Nimmo continued: “As the most recent PMI and corporate insolvency figures showed, companies in the building and construction sector are also buckling under significant strain, particularly those at the larger end of the market which historically operate on wafer thin margins. As 2020 trading gets underway, companies across the sector will be hoping that the newfound political certainty brought by the recent general election will see the taps on large-scale infrastructure projects turned back on.”
He added: “Prolonged uncertainty around Brexit, as well as the re-introduction of import tariffs at key routes in the global supply chain have caused fierce headwinds for the UK’s industrial manufacturing base. Couple this with a move towards alternative and sustainable packaging in certain sub-sectors; deferred capex investments; higher input costs and low productivity as a result of skills shortages, and it’s clear to see why many of our industrial manufacturers are experiencing financial stress.”
However, analysing the percentage of companies in each sector which display financial red flags paints a different picture, highlighting other industries which are experiencing stress more acutely. For instance, over a third of companies in the Aerospace sector are experiencing some sort of financial stress, compared to fewer than one fifth of those operating in the retail sector. Other sectors which appear to be particularly vulnerable include (1) Consumer Finance; (2) Power & Utilities; (3) Healthcare; and (4) Leisure & Hospitality.
Nimmo concluded: “Delving deeper into the numbers reveals a swathe of industries experiencing significant stress and distress – but which perhaps go under the radar compared to other more high-profile sectors.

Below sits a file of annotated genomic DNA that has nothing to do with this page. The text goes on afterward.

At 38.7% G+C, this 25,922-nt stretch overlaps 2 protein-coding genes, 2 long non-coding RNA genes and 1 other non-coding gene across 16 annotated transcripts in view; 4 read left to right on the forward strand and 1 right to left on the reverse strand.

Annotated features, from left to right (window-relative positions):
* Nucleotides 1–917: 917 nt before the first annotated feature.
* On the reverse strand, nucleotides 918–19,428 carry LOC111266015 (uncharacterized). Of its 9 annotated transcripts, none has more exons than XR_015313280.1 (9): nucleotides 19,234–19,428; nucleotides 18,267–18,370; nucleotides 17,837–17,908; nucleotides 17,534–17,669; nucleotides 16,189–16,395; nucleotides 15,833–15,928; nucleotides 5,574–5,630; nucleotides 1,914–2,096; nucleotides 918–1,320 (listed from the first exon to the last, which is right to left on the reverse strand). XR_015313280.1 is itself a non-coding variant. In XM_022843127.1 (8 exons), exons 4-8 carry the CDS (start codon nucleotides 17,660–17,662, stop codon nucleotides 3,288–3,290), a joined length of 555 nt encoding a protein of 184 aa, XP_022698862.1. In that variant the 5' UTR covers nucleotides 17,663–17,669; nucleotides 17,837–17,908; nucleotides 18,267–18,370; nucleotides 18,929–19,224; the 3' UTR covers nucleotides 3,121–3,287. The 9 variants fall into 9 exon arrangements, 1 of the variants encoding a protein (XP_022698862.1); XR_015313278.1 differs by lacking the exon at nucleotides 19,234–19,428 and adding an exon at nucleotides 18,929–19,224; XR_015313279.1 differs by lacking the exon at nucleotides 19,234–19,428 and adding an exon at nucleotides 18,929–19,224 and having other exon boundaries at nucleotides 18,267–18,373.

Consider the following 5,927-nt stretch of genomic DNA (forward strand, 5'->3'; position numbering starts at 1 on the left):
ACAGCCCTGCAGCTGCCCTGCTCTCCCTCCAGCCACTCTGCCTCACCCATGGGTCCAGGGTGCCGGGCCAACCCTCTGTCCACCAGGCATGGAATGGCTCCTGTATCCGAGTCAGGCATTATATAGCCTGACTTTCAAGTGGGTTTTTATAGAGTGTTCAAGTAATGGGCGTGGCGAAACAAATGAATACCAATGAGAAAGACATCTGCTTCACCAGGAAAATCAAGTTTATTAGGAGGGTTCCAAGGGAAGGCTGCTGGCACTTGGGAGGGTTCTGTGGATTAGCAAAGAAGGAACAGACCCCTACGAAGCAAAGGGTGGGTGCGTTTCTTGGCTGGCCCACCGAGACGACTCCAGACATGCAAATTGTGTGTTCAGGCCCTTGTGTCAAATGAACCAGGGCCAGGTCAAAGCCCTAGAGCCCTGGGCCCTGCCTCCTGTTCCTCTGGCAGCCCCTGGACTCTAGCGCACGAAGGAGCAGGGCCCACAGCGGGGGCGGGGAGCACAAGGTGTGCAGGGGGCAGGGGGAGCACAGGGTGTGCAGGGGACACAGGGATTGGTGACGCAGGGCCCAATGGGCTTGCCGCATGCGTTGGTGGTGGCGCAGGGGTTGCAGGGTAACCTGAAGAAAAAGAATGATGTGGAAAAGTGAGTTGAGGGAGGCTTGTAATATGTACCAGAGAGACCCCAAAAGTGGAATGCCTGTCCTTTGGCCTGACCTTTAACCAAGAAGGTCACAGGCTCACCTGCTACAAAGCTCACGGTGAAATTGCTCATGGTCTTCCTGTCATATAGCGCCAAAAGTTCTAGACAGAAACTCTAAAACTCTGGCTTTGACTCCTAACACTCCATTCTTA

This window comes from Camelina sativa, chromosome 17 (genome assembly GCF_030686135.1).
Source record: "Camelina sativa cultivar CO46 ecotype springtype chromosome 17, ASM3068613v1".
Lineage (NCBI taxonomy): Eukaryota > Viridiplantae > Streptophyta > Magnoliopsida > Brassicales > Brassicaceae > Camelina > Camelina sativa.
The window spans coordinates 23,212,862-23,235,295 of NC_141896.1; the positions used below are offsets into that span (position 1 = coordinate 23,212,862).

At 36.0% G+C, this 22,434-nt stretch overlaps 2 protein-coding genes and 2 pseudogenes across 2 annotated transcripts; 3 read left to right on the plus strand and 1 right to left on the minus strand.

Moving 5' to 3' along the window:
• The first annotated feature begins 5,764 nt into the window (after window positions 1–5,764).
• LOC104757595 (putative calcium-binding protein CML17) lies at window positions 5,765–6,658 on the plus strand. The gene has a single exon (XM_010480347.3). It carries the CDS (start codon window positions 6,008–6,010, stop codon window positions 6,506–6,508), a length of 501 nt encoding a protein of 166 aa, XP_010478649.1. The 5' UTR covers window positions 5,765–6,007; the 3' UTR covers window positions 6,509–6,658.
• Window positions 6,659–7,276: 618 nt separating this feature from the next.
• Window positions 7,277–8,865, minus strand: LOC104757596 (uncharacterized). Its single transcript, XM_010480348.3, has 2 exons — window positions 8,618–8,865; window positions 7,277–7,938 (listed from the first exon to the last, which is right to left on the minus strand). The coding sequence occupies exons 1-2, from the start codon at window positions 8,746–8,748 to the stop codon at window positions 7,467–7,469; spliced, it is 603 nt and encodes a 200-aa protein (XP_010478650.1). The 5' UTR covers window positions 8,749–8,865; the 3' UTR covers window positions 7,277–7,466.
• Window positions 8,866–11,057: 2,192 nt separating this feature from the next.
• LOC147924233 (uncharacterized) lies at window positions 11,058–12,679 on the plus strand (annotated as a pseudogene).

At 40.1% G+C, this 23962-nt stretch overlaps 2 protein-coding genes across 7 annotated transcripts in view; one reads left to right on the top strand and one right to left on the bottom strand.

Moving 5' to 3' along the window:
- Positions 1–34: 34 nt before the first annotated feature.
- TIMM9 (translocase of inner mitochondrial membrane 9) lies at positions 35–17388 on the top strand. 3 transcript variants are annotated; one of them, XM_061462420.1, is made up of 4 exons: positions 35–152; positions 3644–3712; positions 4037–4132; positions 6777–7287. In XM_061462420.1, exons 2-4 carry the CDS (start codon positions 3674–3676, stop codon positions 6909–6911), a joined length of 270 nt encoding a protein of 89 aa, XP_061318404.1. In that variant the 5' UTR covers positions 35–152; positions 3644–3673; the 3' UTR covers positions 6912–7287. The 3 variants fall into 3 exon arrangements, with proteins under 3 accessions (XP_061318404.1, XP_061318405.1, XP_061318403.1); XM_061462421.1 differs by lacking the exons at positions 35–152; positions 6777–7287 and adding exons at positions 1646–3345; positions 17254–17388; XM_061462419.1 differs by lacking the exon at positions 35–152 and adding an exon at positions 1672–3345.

“For instance, the UK’s Consumer Finance sector is in the midst of a significant shake-up as increased regulatory pressure and mis-selling scandals have pushed under-capitalised businesses to the brink.
“Similarly, in the power & utilities space, we’ve seen a number of insolvencies of small domestic energy suppliers, which to put it bluntly, can be attributed to the volume of small web-based start-ups offering fixed price deals without the balance sheet strength or sophistication in terms of their hedging strategies to ride out wholesale market movements.
“Meanwhile, the effect of significant trade tensions in the Aerospace sector, including US-China tariffs; the impact of state aid disputes; and the grounding of the Boeing 737 Max aircraft, has prompted a general slowdown across the market, which in turn has placed more pronounced pressure further down the supply chain.
“Finally, our analysis reveals that a number of organisations in the private healthcare and dental market are experiencing financial stress, in no small part due to the ever-increasing competition across the sector. As more and more companies compete for referrals, they have a duty to maintain clinical expertise, staffing levels and ensure their facilities are up to regulatory scratch, whilst also spending money on marketing, IT, and building relations with insurers to secure referrals.”